Industry experts have hailed the return of political music in the run-up to this year’s Mercury prize, with British and Irish artists on the shortlist addressing the hostile environment policy, austerity and racism.

The award show, which takes place on Thursday, is seen as a barometer of the country’s musical pulse. This year’s nominees have been described as the most political ever, with acts such as Dave, slowthai, the 1975, Fontaines DC, SEED Ensemble, Little Simz andIdlescommenting on the political landscape through their art. From the explicit punk of Idles to the more personal politics of Dave and the 1975, representations of the everyday realities for those who live with decisions made in Westminster are scattered throughout.

“I think there are lots of different types of politics in the shortlist,” said Jeff Smith, head of music for BBC Radio 2 and 6 Music, who has judged the awards for nine years. “There’s the politics of austerity, climate change, urban decay, the politics of the heart and the mind. It’s interesting to see how they reflect life for modern British people and the conditions they’ve found themselves in over this last year.”

Joe Talbot of Idles: ‘Our aim is to start conversations – political and personal – where everyone can feel safe to join in’ Photograph: Shirlaine Forrest/WireImage

The Mercury prize isn’t known for being particularly political. Anohni’s Hopelessness in 2016 took on Barack Obama’s legacy, America’s drone bombing and climate change. A decade earlier, Radiohead’s Hail To The Thief and Thom Yorke’s The Eraser articulated the nadir in public trust that Labour faced after the Iraq war protests and the death of Dr David Kelly. PJ Harvey’s Let England Shake, Dizzee Rascal’s Boy In Da Corner, Asian Dub Foundation’s Rafi’s Revenge and Plan B’s Ill Manors are all shortlisted records that have all made political statements, but they were lonely outliers among their fellow nominees. In 2019 that has changed.

Daisy Jones, associate editor at Vice UK, believes the reason is two-fold. “It could be a reflection of our times: Britain is particularly chaotic at the moment, but it could also be a reflection of the judging panel, which has people like Stormzy on it, choosing albums that are more relevant.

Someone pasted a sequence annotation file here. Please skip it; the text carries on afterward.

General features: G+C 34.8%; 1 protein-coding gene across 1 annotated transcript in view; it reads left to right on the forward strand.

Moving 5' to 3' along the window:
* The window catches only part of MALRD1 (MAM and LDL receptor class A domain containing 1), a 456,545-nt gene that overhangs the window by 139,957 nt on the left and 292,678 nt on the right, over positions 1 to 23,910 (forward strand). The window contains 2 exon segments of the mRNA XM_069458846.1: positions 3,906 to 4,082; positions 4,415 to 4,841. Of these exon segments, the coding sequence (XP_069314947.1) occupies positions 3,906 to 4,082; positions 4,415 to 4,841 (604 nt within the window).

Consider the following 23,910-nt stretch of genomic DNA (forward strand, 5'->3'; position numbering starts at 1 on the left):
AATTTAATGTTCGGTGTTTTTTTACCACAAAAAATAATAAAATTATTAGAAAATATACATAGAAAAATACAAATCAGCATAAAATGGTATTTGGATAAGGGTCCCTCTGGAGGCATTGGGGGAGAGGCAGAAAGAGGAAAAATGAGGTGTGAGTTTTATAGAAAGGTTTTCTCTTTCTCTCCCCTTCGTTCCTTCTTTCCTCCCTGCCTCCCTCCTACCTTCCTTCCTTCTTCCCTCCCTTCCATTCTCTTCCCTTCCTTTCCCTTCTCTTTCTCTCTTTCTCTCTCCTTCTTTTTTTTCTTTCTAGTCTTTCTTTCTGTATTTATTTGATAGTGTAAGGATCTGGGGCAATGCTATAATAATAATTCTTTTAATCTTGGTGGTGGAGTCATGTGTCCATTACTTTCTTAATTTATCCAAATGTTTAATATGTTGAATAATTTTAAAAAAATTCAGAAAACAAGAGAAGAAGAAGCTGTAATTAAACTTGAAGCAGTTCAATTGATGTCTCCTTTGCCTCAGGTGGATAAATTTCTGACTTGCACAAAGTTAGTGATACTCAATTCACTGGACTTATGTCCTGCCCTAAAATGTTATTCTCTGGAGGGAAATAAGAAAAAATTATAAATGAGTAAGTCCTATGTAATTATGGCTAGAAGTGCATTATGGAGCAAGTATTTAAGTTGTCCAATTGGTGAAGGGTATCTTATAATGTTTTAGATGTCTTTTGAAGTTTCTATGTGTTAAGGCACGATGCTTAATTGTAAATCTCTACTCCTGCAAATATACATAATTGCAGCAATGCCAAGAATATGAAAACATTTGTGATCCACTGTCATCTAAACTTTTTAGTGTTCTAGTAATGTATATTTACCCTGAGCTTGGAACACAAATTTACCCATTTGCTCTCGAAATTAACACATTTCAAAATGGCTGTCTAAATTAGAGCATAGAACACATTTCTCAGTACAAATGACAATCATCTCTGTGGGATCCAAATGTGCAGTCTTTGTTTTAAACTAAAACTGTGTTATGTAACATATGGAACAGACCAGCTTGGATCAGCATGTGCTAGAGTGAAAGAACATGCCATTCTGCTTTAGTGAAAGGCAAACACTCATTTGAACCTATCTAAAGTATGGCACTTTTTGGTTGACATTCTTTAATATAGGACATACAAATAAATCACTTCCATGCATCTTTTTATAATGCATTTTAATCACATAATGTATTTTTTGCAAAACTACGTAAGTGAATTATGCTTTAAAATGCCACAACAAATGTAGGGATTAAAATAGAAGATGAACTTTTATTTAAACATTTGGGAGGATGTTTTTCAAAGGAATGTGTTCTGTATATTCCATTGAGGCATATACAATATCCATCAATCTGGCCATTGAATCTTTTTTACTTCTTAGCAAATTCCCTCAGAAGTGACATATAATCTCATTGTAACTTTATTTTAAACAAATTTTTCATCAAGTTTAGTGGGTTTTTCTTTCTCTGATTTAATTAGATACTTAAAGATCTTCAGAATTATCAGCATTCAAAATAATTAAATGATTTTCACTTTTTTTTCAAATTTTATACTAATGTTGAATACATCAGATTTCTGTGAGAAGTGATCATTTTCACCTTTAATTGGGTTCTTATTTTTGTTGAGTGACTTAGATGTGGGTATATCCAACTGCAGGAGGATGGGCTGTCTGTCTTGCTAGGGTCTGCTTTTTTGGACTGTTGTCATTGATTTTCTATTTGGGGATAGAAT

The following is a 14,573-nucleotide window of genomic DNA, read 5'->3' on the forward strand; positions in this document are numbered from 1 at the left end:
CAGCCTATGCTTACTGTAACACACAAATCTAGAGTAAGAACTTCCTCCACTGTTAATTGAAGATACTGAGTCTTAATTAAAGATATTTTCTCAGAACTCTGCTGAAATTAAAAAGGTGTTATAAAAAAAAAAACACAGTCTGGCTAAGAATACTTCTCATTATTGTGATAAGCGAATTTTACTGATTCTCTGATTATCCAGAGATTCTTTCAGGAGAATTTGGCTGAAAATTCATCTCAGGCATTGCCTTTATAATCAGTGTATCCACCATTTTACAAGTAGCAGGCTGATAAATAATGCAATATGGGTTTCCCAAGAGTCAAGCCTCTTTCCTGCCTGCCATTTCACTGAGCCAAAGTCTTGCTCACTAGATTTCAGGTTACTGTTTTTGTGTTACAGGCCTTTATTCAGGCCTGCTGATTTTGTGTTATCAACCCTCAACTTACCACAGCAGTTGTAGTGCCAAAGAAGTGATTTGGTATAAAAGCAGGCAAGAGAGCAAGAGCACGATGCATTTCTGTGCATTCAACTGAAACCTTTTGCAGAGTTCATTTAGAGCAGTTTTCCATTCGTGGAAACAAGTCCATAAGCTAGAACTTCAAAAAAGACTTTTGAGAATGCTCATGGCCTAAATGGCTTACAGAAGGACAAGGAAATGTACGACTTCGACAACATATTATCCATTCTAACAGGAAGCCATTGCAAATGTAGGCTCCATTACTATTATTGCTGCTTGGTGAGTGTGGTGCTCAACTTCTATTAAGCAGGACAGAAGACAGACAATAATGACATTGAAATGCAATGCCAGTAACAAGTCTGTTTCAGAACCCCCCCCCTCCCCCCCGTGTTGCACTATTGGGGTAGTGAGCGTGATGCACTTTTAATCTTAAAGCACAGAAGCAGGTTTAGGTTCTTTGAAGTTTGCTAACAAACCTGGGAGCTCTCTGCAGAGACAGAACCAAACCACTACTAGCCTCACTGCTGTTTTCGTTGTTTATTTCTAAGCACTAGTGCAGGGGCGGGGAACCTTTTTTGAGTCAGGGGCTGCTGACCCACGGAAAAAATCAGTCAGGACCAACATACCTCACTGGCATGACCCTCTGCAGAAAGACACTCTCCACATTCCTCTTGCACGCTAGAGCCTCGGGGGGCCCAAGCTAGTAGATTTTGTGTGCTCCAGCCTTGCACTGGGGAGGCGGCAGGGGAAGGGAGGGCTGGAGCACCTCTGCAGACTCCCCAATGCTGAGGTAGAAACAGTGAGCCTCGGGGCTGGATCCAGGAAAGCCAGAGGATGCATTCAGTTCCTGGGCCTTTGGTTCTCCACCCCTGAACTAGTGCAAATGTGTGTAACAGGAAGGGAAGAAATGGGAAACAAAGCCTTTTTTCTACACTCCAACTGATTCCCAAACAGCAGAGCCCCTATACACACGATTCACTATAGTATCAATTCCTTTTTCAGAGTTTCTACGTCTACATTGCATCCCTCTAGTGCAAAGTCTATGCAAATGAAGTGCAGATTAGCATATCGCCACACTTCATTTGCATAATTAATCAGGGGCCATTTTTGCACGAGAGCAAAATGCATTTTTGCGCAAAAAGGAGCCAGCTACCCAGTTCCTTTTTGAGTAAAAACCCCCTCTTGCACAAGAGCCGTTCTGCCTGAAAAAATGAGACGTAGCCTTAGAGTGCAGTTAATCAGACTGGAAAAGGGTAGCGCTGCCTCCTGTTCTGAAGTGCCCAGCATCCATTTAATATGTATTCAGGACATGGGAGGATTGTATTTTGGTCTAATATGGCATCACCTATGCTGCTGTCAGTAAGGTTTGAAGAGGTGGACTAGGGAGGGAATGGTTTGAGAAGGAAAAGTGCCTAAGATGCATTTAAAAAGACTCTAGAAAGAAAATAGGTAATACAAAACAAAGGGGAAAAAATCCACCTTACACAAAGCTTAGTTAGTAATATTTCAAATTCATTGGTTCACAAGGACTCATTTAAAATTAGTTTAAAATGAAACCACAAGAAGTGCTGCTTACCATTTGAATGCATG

“It’s definitely the most overtly political list in recent years. Dave has been consistently outspoken about Grenfell, slowthai’s album is an angry critique of modern Britain. Even just looking at the names of the albums of the list you’d assume they are political.”

Slowthai, real name Tyron Kaymone Frampton, who received a nomination for his debut album Nothing Great About Britain, told the Guardian his record was about shedding light on marginalised groups. “I love this country but I feel like we’re losing sight of who actually holds the power and what makes us great. It’s the people, the communities, the small places that are forgotten, everyone that’s striving.”

There’s the politics of austerity, climate change, urban decay, the politics of the heart and the mind

Jeff Smith, Mercury prize judge

Cassie Kinsohi, the leader of SEED Ensemble, said her band’s record was both a “celebration of what it means to be a young black British person” in 2019 and a critique of the UK inspired by the political jazz of Jackie McLean and Charles Mingus. “Jazz has always been an art form that’s discussed oppression and black history,” she said, “and a lot of musicians are using their medium to critique these things.”

Idles’ political messages and inferences are arguably the most explicit of any group shortlisted for the prize. “My blood brother is an immigrant,” Idles frontman Joe Talbot sings on the single Danny Nedelko, “a beautiful immigrant … He’s made of flesh, he’s made of love, he’s made of you, he’s made of me.” Elsewhere on the record he takes aim at toxic masculinity and small-town violence.

“I’m trying to turn politics from a game of risk into the stories of different individuals who are affected by the decisions made by politicians,” he said when asked about their approach before the release of their second Mercury Prize nominated album, Joy as an Act of Resistance, in 2018.

Dave … making the personal political.

Dave … making the personal political. Photograph: Phil Fisk/The Observer

Carlos O’Connell, the guitarist of Irish band Fontaines DC, told the Guardian that Idles’ approach had worked for a reason. “Idles have connected with a big part of society because what they’re saying is something that people need to hear,” he said. “People want to feel like their anger is identified elsewhere, like in music.”

People want to feel like their anger is identified elsewhere, like in music.

Carlos O’Connell, Fontaines DC

Other artists have focused on the personal to deliver their message. Dave, who won an Ivor Novello for his 2018 track Question Time which addressed Grenfell, NHS cuts and the war in Syria, is one of the favourites to win for his debut album Psychodrama – a record that pieces together tales from his life growing up in south London. Black, the album’s lead single focuses on the perception of black people in Britain. “Black is pain, black is joy, black is evident,” Dave raps. “It’s working twice as hard as the people you know you’re better than.”

Many have questioned the lack of protest music since the rise of Donald Trump and the societal ruptures caused by Brexit. For Smith, this year’s Mercury shortlist shows that the dial is starting to shift. “A year or so ago a lot of people were asking ‘where are all the protest songs?’ These aren’t necessarily protest songs, but they are reflecting how they feel about life and living in the UK.”